He said New Zealand and Pacific Island countries alike need to learn from the mistakes of the past. He said there was a long history of exploiting the Pacific for resources and labour and enabling deep sea mining would be just allowing history to repeat itself.

Tuiono said he was disappointed that it is Nauru, which has a lived experience of the negative impacts of resource exploitation, who are the ones leading the charge to mine the Pacific Ocean floor.

“I look at it in terms of the context of the times that we are living in. We are in the middle of a climate crisis; we are in the middle of a bio-diversity crisis.

“A moratorium should be the first step that we go to and not the last step. No one, especially corporations, should have the right to go and make a mess of the ocean floor, given the context of the times that we are living in.”

Phil McCabe, the Pacific regional lead on deep sea mining for the Deep Sea Conservation Coalition, summed up the three key areas of concern being expressed across wide ranging groups that are calling for a moratorium, being a lack of scientific knowledge, unavoidable environmental harm and the urgent need for reform of the regulating body, the International Seabed Authority.

“There is a clear call coming from civil society across the region. Those who spoke, who have shared, they are representative of communities across the region and it is a clear call from them for action from New Zealand and leadership from New Zealand.

“This is an ethical issue, it’s an issue of moral action, taking the right path here for future generations.”

McCabe said it was encouraging though to see the discussion around deep sea mining evolve internationally as it was getting closer to the point where the ISA would be enabling the activity by issuing licences.

“We are starting to see a sort of shift in perception around how to engage, by states by communities, by stake-holders generally.

“And I think there is a high-level political discussion emerging around the need for political intervention at the ISA and the need to step in and call for wise, responsible action and from a higher viewpoint than within the technical bounds of the ISA processes.”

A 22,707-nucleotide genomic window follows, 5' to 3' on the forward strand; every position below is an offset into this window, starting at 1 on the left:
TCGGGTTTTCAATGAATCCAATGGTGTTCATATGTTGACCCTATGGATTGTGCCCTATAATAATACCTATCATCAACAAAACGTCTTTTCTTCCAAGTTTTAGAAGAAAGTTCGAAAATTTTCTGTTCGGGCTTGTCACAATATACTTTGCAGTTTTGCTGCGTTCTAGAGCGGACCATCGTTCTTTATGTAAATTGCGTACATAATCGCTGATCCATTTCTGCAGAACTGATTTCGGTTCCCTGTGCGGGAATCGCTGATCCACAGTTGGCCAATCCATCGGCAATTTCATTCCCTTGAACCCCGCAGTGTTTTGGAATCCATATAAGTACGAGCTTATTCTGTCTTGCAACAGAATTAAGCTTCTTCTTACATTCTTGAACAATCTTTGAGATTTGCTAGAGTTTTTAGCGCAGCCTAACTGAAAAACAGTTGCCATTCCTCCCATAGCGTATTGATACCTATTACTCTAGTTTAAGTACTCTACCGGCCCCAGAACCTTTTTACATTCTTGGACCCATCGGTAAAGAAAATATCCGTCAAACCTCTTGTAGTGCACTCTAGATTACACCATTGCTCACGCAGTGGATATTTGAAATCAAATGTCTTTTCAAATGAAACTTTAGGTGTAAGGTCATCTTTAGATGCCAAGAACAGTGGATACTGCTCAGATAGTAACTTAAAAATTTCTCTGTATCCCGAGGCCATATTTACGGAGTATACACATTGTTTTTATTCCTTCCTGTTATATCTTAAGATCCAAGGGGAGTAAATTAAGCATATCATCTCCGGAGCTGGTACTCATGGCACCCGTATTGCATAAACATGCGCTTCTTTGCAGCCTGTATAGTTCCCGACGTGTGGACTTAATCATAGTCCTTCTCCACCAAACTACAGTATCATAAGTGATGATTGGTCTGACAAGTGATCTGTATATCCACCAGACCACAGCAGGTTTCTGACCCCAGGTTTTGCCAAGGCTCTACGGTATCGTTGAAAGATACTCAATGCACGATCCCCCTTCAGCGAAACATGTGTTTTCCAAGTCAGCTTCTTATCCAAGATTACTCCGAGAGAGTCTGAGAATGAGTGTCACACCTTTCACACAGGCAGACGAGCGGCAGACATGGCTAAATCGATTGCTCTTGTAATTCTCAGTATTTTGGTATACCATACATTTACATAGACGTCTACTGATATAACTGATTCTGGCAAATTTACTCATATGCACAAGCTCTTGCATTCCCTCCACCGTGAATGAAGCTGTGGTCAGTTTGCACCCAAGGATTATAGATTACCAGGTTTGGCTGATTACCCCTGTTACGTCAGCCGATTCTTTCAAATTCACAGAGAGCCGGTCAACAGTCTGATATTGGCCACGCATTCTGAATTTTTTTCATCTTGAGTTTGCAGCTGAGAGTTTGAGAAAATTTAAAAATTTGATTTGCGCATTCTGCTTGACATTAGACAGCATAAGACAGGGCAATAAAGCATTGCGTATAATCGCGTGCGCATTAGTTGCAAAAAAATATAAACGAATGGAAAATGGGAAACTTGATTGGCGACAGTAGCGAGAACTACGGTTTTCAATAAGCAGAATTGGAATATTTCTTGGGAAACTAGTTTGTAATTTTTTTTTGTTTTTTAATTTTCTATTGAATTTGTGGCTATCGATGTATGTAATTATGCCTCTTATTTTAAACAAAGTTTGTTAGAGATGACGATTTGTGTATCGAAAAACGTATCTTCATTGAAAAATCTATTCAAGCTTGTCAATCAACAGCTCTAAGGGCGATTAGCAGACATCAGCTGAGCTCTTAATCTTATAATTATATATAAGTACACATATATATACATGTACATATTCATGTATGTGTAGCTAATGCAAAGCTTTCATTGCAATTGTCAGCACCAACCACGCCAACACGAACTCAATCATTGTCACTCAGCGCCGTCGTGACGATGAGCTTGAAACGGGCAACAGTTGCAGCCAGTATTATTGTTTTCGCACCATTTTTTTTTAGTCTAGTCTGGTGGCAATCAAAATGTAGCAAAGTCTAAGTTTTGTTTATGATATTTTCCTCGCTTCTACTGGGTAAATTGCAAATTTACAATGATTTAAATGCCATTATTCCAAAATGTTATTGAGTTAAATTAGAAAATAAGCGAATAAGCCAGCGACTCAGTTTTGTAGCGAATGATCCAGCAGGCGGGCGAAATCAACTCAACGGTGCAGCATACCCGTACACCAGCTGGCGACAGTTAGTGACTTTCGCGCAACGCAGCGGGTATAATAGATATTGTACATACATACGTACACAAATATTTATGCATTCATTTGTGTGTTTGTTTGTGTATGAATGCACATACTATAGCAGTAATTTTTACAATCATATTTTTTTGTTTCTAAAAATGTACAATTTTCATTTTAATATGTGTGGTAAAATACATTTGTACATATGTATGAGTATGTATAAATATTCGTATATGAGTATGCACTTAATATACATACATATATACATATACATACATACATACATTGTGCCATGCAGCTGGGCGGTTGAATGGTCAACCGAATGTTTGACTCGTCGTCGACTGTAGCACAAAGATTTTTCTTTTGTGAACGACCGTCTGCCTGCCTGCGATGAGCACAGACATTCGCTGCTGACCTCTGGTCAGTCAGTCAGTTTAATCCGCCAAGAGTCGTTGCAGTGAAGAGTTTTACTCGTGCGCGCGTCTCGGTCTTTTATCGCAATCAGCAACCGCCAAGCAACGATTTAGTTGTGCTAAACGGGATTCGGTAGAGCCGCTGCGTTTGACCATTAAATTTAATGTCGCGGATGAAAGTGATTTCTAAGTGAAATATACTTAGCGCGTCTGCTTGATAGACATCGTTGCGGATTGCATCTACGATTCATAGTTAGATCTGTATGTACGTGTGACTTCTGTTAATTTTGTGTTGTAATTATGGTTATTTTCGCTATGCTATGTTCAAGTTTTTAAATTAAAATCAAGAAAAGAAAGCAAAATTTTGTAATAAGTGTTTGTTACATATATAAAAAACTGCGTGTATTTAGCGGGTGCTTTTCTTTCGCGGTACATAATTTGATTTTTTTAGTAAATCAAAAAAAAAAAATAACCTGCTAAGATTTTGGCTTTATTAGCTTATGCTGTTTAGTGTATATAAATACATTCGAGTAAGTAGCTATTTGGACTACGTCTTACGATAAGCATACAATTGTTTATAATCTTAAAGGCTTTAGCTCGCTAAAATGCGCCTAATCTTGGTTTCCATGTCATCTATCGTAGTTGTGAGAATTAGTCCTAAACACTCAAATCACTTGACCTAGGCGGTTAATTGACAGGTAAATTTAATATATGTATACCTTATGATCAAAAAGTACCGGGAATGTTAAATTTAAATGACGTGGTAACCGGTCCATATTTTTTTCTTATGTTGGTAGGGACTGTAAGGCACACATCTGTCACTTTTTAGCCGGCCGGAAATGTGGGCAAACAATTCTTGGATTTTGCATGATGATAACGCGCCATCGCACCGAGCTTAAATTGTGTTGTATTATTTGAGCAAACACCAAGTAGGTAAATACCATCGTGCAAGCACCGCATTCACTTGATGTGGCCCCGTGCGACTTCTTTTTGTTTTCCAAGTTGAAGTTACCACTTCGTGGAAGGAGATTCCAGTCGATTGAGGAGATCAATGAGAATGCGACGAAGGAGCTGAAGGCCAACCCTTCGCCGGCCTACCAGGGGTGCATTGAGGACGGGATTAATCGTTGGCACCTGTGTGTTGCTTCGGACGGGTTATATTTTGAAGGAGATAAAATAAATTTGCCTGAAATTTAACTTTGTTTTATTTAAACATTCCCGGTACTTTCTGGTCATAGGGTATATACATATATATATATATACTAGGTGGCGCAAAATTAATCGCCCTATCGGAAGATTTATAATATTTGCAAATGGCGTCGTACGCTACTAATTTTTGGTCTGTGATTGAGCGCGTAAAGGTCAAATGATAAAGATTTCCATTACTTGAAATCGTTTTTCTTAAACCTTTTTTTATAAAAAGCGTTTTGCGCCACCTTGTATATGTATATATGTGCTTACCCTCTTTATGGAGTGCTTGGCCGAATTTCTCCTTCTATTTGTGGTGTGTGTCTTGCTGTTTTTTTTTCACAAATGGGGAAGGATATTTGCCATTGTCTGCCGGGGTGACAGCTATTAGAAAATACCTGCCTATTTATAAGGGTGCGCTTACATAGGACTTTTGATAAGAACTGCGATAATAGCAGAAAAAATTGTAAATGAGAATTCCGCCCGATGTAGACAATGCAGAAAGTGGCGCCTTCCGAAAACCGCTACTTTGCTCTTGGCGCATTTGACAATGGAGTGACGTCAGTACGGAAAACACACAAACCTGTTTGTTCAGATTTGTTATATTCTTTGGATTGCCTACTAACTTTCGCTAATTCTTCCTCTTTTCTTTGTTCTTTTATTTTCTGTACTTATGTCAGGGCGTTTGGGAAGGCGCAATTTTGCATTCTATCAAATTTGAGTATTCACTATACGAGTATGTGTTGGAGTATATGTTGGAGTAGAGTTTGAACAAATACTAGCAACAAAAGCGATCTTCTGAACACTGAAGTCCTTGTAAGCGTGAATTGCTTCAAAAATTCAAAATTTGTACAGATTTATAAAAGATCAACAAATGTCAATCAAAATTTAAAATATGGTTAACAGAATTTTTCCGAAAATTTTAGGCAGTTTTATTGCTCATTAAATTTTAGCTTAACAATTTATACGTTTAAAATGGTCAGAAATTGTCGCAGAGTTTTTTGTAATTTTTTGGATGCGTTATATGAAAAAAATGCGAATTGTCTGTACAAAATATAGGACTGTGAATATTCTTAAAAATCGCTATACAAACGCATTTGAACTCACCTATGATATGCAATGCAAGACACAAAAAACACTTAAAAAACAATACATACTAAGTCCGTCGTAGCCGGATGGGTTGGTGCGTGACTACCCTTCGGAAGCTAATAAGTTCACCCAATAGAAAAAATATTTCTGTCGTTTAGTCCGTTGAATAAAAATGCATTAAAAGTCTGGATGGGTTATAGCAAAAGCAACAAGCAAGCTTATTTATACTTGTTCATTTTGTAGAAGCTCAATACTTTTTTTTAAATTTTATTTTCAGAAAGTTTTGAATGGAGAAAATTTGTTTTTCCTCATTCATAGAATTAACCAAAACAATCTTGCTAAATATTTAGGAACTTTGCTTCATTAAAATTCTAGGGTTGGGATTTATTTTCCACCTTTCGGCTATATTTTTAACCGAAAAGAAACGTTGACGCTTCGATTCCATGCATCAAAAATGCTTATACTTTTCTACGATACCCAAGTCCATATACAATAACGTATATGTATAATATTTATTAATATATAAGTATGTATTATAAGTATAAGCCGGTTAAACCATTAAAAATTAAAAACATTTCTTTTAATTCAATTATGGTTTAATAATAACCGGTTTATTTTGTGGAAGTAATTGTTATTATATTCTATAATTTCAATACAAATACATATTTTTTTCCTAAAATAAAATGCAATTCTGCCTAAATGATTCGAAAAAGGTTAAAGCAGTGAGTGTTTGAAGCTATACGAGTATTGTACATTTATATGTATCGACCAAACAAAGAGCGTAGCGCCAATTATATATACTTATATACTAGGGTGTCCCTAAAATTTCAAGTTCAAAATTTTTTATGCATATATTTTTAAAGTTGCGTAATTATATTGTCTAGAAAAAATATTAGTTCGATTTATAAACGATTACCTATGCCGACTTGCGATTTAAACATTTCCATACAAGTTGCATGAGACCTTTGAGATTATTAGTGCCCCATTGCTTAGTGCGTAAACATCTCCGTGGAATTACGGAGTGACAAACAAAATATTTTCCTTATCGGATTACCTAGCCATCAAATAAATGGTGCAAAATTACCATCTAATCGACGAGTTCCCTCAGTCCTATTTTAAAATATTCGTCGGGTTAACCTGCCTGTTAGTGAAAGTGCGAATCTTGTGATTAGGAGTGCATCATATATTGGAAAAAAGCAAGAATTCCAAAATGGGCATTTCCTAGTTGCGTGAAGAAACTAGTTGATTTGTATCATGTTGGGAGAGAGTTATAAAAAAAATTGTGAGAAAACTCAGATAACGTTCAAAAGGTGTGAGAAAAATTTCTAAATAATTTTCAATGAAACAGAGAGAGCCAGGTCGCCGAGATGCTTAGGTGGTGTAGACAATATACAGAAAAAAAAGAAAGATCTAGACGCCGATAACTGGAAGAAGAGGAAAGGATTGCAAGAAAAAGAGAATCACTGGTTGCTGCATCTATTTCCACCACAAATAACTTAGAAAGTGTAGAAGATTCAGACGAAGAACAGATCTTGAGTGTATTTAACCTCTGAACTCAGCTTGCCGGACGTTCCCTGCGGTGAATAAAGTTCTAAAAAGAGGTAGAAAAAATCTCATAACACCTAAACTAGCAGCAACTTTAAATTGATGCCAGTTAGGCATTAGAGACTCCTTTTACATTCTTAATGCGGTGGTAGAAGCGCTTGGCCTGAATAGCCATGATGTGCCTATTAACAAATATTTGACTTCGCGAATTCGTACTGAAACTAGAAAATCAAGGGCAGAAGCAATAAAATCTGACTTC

RNZ Pacific has reached out to The Metals Company and both the governments of Nauru and Tonga for comment.

Responding to a request for comment on the issues raised in this article a spokesperson for New Zealand’s Ministry of Foreign Affairs and Trade issued the following statements;

  • The International Seabed Authority (ISA) is currently negotiating the legal rules which govern deep sea mining in accordance with its mandate under the United Nations Convention on the Law of the Sea.
  • Aotearoa New Zealand is actively engaged in those negotiations to ensure deep sea mining does not cause harm to the ocean or its biodiversity and is part of a coalition of members arguing for the highest standards of environmental protection.
  • No member of the ISA is actively promoting a moratorium on deep sea mining beyond national jurisdiction. However, we have been vocal in our calls for no deep sea mining to proceed without robust environmental protections. This also requires significantly increasing our knowledge of the deep sea and how mining may affect these ecosystems.
  • Aotearoa New Zealand’s full engagement in the ISA process provides us with the best chance to influence an effective outcome for the environment that is respected by all states.
  • In line with the sovereign rights of Pacific Island governments and respect for their mana to manage their own kaitiakitanga responsibilities, Aotearoa New Zealand does not take a position for or against mining on the seabed within the jurisdiction of Pacific Island countries.

This story was written by Koroi Hawkins, originally published at RNZ Pacific on 07 June 2022, reposted via PACNEWS.